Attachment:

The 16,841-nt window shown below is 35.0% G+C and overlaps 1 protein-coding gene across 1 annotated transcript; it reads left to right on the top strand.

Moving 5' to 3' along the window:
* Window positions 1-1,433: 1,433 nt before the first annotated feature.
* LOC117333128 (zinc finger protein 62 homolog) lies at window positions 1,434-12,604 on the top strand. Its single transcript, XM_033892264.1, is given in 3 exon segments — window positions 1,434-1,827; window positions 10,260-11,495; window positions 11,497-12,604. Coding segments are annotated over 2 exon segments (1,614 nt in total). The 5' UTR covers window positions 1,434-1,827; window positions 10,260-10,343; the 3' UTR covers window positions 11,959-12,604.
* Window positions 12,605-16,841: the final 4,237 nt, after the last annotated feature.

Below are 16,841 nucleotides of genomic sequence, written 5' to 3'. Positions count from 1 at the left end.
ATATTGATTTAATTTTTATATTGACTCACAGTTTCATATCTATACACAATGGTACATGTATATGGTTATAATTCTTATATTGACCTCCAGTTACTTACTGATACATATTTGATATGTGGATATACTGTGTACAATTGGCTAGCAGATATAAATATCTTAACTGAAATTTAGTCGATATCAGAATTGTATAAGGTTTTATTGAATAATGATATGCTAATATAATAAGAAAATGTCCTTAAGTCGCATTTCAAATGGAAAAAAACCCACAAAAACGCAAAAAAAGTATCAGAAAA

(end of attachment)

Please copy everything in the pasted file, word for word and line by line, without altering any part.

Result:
The 16,841-nt window shown below is 35.0% G+C and overlaps 1 protein-coding gene across 1 annotated transcript; it reads left to right on the top strand.

Moving 5' to 3' along the window:
* Window positions 1-1,433: 1,433 nt before the first annotated feature.
* LOC117333128 (zinc finger protein 62 homolog) lies at window positions 1,434-12,604 on the top strand. Its single transcript, XM_033892264.1, is given in 3 exon segments — window positions 1,434-1,827; window positions 10,260-11,495; window positions 11,497-12,604. Coding segments are annotated over 2 exon segments (1,614 nt in total). The 5' UTR covers window positions 1,434-1,827; window positions 10,260-10,343; the 3' UTR covers window positions 11,959-12,604.
* Window positions 12,605-16,841: the final 4,237 nt, after the last annotated feature.

Below are 16,841 nucleotides of genomic sequence, written 5' to 3'. Positions count from 1 at the left end.
ATATTGATTTAATTTTTATATTGACTCACAGTTTCATATCTATACACAATGGTACATGTATATGGTTATAATTCTTATATTGACCTCCAGTTACTTACTGATACATATTTGATATGTGGATATACTGTGTACAATTGGCTAGCAGATATAAATATCTTAACTGAAATTTAGTCGATATCAGAATTGTATAAGGTTTTATTGAATAATGATATGCTAATATAATAAGAAAATGTCCTTAAGTCGCATTTCAAATGGAAAAAAACCCACAAAAACGCAAAAAAAGTATCAGAAAA